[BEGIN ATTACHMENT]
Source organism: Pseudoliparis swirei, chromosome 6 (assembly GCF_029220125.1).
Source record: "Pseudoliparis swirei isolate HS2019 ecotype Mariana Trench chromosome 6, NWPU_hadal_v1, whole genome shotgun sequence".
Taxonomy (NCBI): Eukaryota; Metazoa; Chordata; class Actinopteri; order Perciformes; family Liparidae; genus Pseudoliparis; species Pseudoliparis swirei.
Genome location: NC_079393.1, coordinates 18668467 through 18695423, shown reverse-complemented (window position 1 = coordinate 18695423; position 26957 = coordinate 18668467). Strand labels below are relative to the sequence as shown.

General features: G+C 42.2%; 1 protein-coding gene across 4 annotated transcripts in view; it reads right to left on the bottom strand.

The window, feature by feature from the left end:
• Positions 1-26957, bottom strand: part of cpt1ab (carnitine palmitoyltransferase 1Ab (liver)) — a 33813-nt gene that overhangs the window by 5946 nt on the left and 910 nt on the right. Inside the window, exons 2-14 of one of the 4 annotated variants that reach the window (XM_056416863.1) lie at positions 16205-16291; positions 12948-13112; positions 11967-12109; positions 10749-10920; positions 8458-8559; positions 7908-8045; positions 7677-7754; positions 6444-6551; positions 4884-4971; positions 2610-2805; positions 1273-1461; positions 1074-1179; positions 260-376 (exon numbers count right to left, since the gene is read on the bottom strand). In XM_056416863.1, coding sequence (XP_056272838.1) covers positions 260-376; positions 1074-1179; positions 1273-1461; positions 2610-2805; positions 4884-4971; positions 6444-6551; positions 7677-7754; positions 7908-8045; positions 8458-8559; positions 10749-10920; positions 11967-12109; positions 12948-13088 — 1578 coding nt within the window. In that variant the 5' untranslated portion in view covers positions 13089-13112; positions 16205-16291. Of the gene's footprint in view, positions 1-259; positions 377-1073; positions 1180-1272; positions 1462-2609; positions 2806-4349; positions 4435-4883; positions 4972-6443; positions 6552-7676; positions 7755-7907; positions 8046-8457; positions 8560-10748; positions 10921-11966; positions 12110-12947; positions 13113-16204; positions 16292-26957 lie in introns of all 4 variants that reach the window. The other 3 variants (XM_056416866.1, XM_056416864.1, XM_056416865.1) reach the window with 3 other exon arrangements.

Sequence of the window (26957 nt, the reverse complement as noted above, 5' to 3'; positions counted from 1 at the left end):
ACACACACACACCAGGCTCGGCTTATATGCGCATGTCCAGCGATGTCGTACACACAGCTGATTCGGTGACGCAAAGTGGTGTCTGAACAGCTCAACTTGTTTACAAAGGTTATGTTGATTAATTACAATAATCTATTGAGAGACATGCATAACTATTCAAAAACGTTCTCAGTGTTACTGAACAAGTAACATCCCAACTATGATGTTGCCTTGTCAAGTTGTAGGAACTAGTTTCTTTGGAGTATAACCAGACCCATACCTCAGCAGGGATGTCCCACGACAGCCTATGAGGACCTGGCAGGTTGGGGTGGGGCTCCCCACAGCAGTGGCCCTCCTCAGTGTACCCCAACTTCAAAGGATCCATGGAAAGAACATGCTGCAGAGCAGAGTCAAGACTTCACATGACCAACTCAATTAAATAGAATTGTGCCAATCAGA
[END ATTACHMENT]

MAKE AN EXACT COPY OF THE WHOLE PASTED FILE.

Source organism: Pseudoliparis swirei, chromosome 6 (assembly GCF_029220125.1).
Source record: "Pseudoliparis swirei isolate HS2019 ecotype Mariana Trench chromosome 6, NWPU_hadal_v1, whole genome shotgun sequence".
Taxonomy (NCBI): Eukaryota; Metazoa; Chordata; class Actinopteri; order Perciformes; family Liparidae; genus Pseudoliparis; species Pseudoliparis swirei.
Genome location: NC_079393.1, coordinates 18668467 through 18695423, shown reverse-complemented (window position 1 = coordinate 18695423; position 26957 = coordinate 18668467). Strand labels below are relative to the sequence as shown.

General features: G+C 42.2%; 1 protein-coding gene across 4 annotated transcripts in view; it reads right to left on the bottom strand.

The window, feature by feature from the left end:
• Positions 1-26957, bottom strand: part of cpt1ab (carnitine palmitoyltransferase 1Ab (liver)) — a 33813-nt gene that overhangs the window by 5946 nt on the left and 910 nt on the right. Inside the window, exons 2-14 of one of the 4 annotated variants that reach the window (XM_056416863.1) lie at positions 16205-16291; positions 12948-13112; positions 11967-12109; positions 10749-10920; positions 8458-8559; positions 7908-8045; positions 7677-7754; positions 6444-6551; positions 4884-4971; positions 2610-2805; positions 1273-1461; positions 1074-1179; positions 260-376 (exon numbers count right to left, since the gene is read on the bottom strand). In XM_056416863.1, coding sequence (XP_056272838.1) covers positions 260-376; positions 1074-1179; positions 1273-1461; positions 2610-2805; positions 4884-4971; positions 6444-6551; positions 7677-7754; positions 7908-8045; positions 8458-8559; positions 10749-10920; positions 11967-12109; positions 12948-13088 — 1578 coding nt within the window. In that variant the 5' untranslated portion in view covers positions 13089-13112; positions 16205-16291. Of the gene's footprint in view, positions 1-259; positions 377-1073; positions 1180-1272; positions 1462-2609; positions 2806-4349; positions 4435-4883; positions 4972-6443; positions 6552-7676; positions 7755-7907; positions 8046-8457; positions 8560-10748; positions 10921-11966; positions 12110-12947; positions 13113-16204; positions 16292-26957 lie in introns of all 4 variants that reach the window. The other 3 variants (XM_056416866.1, XM_056416864.1, XM_056416865.1) reach the window with 3 other exon arrangements.

Sequence of the window (26957 nt, the reverse complement as noted above, 5' to 3'; positions counted from 1 at the left end):
ACACACACACACCAGGCTCGGCTTATATGCGCATGTCCAGCGATGTCGTACACACAGCTGATTCGGTGACGCAAAGTGGTGTCTGAACAGCTCAACTTGTTTACAAAGGTTATGTTGATTAATTACAATAATCTATTGAGAGACATGCATAACTATTCAAAAACGTTCTCAGTGTTACTGAACAAGTAACATCCCAACTATGATGTTGCCTTGTCAAGTTGTAGGAACTAGTTTCTTTGGAGTATAACCAGACCCATACCTCAGCAGGGATGTCCCACGACAGCCTATGAGGACCTGGCAGGTTGGGGTGGGGCTCCCCACAGCAGTGGCCCTCCTCAGTGTACCCCAACTTCAAAGGATCCATGGAAAGAACATGCTGCAGAGCAGAGTCAAGACTTCACATGACCAACTCAATTAAATAGAATTGTGCCAATCAGA